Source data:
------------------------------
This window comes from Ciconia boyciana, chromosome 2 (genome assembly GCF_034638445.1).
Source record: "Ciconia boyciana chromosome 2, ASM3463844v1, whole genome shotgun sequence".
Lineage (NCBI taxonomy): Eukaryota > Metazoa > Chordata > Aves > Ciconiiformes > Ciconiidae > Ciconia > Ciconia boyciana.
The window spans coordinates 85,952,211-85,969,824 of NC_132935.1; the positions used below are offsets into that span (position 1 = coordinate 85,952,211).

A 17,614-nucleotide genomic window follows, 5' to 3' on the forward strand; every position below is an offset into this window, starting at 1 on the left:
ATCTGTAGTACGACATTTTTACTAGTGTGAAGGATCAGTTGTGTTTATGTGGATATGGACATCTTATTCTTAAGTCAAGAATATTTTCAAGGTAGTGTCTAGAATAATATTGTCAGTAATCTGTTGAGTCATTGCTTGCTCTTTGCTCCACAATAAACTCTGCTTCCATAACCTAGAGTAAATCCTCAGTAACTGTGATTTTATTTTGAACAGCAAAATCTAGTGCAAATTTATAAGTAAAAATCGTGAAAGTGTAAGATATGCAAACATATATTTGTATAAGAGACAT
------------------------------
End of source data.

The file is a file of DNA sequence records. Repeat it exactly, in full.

This window comes from Ciconia boyciana, chromosome 2 (genome assembly GCF_034638445.1).
Source record: "Ciconia boyciana chromosome 2, ASM3463844v1, whole genome shotgun sequence".
Lineage (NCBI taxonomy): Eukaryota > Metazoa > Chordata > Aves > Ciconiiformes > Ciconiidae > Ciconia > Ciconia boyciana.
The window spans coordinates 85,952,211-85,969,824 of NC_132935.1; the positions used below are offsets into that span (position 1 = coordinate 85,952,211).

A 17,614-nucleotide genomic window follows, 5' to 3' on the forward strand; every position below is an offset into this window, starting at 1 on the left:
ATCTGTAGTACGACATTTTTACTAGTGTGAAGGATCAGTTGTGTTTATGTGGATATGGACATCTTATTCTTAAGTCAAGAATATTTTCAAGGTAGTGTCTAGAATAATATTGTCAGTAATCTGTTGAGTCATTGCTTGCTCTTTGCTCCACAATAAACTCTGCTTCCATAACCTAGAGTAAATCCTCAGTAACTGTGATTTTATTTTGAACAGCAAAATCTAGTGCAAATTTATAAGTAAAAATCGTGAAAGTGTAAGATATGCAAACATATATTTGTATAAGAGACAT